Leading Stories

January 4th, 2020

VT legislators seek to close gap in criminal justice, mental health systems

By Phyllis Hanlon

Earlier this year, three high-profile criminal cases were dropped when Vermont’s attorney general deemed the defendants insane at the time the crimes were committed. The ruling drew questions about the way the state handles criminal cases involving people with mental illness. To address this issue, lawmakers proposed legislation to bridge the gap. State Senator Richard Sears (D-Bennington County and Wilmington) reported that the bill is still in the draft stage and is the result of collaboration with several other senators and the office of states attorneys. “I expect once introduced in January both Senate Judiciary and Senate Health and Welfare [More]

January 4th, 2020

Getting inside the consumer’s mind: Specialty examines range of human behavior

By Phyllis Hanlon

Consumer psychology can be defined as the examination of why people buy things, which involves cognitive processes, and response to the influence of marketing, according to study.com. The discipline looks at a wide range of human behavior and refers not only to shopping for tangible goods, but also pertains to the consumption of entertainment and experiences as well as attitudes and motivation underlying purchasing decisions. Several industries employ consumer psychologists, from universities and financial institutions to high-tech companies and manufacturing operations, each with its own unique area of concentration. According to Erin Percival Carter, Ph.D, assistant professor of marketing at [More]

January 4th, 2020

Brown University research aims to tackle opioid crisis

By Eileen Weber

Brown University’s School of Public Health has an idea that might impact Rhode Island’s opioid crisis. The school’s researchers have received a five-year $6.8 million grant from the National Institutes of Health for a two-pronged project. The first part will focus on determining at-risk neighborhoods while the second part will be administering test strips to determine if drugs have been tainted by fentanyl. Ultimately, the hope is that this action can reduce the number of drug-related deaths in the state. “Both projects are trying to bring innovative technologies to help solve the overdose crisis,” said Brandon Marshall, an associate professor [More]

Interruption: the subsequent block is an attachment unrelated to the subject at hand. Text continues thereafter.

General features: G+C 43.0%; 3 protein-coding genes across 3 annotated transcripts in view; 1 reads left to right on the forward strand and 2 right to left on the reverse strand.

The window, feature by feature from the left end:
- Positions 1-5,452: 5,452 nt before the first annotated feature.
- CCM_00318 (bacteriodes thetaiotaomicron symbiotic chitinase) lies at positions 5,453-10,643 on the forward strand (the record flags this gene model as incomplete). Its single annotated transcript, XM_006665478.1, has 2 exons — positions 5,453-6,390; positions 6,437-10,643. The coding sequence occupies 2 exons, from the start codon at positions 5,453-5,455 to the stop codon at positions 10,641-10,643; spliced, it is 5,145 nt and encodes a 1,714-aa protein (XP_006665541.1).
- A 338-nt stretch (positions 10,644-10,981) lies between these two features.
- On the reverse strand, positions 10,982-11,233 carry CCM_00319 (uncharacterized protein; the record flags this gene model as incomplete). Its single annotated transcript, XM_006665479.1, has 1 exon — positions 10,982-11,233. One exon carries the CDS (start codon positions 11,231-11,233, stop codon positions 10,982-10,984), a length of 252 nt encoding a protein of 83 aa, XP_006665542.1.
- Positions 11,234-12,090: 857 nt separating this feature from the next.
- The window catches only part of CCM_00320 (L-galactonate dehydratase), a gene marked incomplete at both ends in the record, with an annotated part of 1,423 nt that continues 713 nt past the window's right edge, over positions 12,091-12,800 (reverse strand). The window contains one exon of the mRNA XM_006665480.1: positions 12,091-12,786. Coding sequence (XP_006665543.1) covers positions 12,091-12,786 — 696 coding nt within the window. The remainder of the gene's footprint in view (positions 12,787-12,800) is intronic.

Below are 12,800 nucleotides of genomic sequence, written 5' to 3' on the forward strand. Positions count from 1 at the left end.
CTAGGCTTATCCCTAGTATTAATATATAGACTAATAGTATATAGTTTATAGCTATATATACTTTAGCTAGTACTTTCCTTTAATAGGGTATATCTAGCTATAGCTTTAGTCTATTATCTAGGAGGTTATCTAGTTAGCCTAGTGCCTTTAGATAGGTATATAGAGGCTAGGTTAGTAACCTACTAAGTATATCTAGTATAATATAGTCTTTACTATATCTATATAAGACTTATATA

January 4th, 2020

Mass. Attorney General brings Sandy Hook Promise to schools

By Eileen Weber

On December 14, 2012, 20 first grade children and six teachers lost their lives in the school shooting at Sandy Hook Elementary School in Newtown, Conn. Mark Barden lost his son Daniel, age seven, that day. Since then, Barden, along with several of his fellow grieving parents, put together a foundation and service program to teach about the connection between mental health and gun violence in this country. They call it the Sandy Hook Promise, or SHP. SHP focuses on educating and mobilizing parents, schools, and communities on mental health and wellness programs that identify, intervene, and help at-risk individuals [More]

January 4th, 2020

NH’s legislation addresses mental health needs

By Margarita Tartakovsky, MS

In 2008, New Hampshire developed a plan to address mental health needs in the state. However, because of the recession, “not a single thing happened,” said Rep. James MacKay (Merrimack, District 14), a retired social worker and chair of the New Hampshire House Subcommittee on Mental Health, Addiction, and Recovery.  Last January, the Department of Health and Human Services (DHHS), with input from focus groups, workgroups, and public sessions, released a new, more comprehensive plan. Unlike the previous plan, this 10-year plan considers the needs of both adults and children. A major objective is to increase the number of “designated receiving [More]